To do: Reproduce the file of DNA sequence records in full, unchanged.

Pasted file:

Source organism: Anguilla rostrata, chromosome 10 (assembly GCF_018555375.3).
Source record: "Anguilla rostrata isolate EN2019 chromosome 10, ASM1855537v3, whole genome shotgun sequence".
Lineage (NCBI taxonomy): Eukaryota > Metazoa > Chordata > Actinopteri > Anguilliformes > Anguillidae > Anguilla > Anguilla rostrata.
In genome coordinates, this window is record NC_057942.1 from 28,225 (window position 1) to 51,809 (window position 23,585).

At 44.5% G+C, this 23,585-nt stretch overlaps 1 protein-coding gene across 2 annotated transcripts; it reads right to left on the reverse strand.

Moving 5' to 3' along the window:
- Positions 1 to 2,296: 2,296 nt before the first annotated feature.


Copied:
Source organism: Anguilla rostrata, chromosome 10 (assembly GCF_018555375.3).
Source record: "Anguilla rostrata isolate EN2019 chromosome 10, ASM1855537v3, whole genome shotgun sequence".
Lineage (NCBI taxonomy): Eukaryota > Metazoa > Chordata > Actinopteri > Anguilliformes > Anguillidae > Anguilla > Anguilla rostrata.
In genome coordinates, this window is record NC_057942.1 from 28,225 (window position 1) to 51,809 (window position 23,585).

At 44.5% G+C, this 23,585-nt stretch overlaps 1 protein-coding gene across 2 annotated transcripts; it reads right to left on the reverse strand.

Moving 5' to 3' along the window:
- Positions 1 to 2,296: 2,296 nt before the first annotated feature.